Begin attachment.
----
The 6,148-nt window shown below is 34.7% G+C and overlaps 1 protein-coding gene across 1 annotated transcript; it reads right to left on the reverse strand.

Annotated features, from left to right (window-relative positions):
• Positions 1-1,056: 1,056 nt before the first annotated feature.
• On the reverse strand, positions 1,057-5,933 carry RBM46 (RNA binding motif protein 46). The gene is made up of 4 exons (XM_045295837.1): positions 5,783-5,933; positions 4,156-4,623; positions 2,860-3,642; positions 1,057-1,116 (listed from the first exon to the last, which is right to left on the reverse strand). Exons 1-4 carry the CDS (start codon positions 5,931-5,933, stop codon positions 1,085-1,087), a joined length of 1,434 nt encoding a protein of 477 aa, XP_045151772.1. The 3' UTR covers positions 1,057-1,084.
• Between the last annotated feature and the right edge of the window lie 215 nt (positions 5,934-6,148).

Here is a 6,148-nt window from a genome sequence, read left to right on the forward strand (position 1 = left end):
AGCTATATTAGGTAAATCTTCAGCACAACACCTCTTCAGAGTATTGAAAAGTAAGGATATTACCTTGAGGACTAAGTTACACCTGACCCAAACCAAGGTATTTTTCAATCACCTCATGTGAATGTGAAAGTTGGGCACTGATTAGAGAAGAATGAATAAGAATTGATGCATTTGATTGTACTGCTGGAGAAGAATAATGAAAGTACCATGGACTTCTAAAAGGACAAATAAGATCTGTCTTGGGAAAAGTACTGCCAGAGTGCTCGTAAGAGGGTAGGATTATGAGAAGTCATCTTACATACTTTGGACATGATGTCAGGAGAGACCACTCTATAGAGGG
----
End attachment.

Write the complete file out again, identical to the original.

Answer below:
The 6,148-nt window shown below is 34.7% G+C and overlaps 1 protein-coding gene across 1 annotated transcript; it reads right to left on the reverse strand.

Annotated features, from left to right (window-relative positions):
• Positions 1-1,056: 1,056 nt before the first annotated feature.
• On the reverse strand, positions 1,057-5,933 carry RBM46 (RNA binding motif protein 46). The gene is made up of 4 exons (XM_045295837.1): positions 5,783-5,933; positions 4,156-4,623; positions 2,860-3,642; positions 1,057-1,116 (listed from the first exon to the last, which is right to left on the reverse strand). Exons 1-4 carry the CDS (start codon positions 5,931-5,933, stop codon positions 1,085-1,087), a joined length of 1,434 nt encoding a protein of 477 aa, XP_045151772.1. The 3' UTR covers positions 1,057-1,084.
• Between the last annotated feature and the right edge of the window lie 215 nt (positions 5,934-6,148).

Here is a 6,148-nt window from a genome sequence, read left to right on the forward strand (position 1 = left end):
AGCTATATTAGGTAAATCTTCAGCACAACACCTCTTCAGAGTATTGAAAAGTAAGGATATTACCTTGAGGACTAAGTTACACCTGACCCAAACCAAGGTATTTTTCAATCACCTCATGTGAATGTGAAAGTTGGGCACTGATTAGAGAAGAATGAATAAGAATTGATGCATTTGATTGTACTGCTGGAGAAGAATAATGAAAGTACCATGGACTTCTAAAAGGACAAATAAGATCTGTCTTGGGAAAAGTACTGCCAGAGTGCTCGTAAGAGGGTAGGATTATGAGAAGTCATCTTACATACTTTGGACATGATGTCAGGAGAGACCACTCTATAGAGGG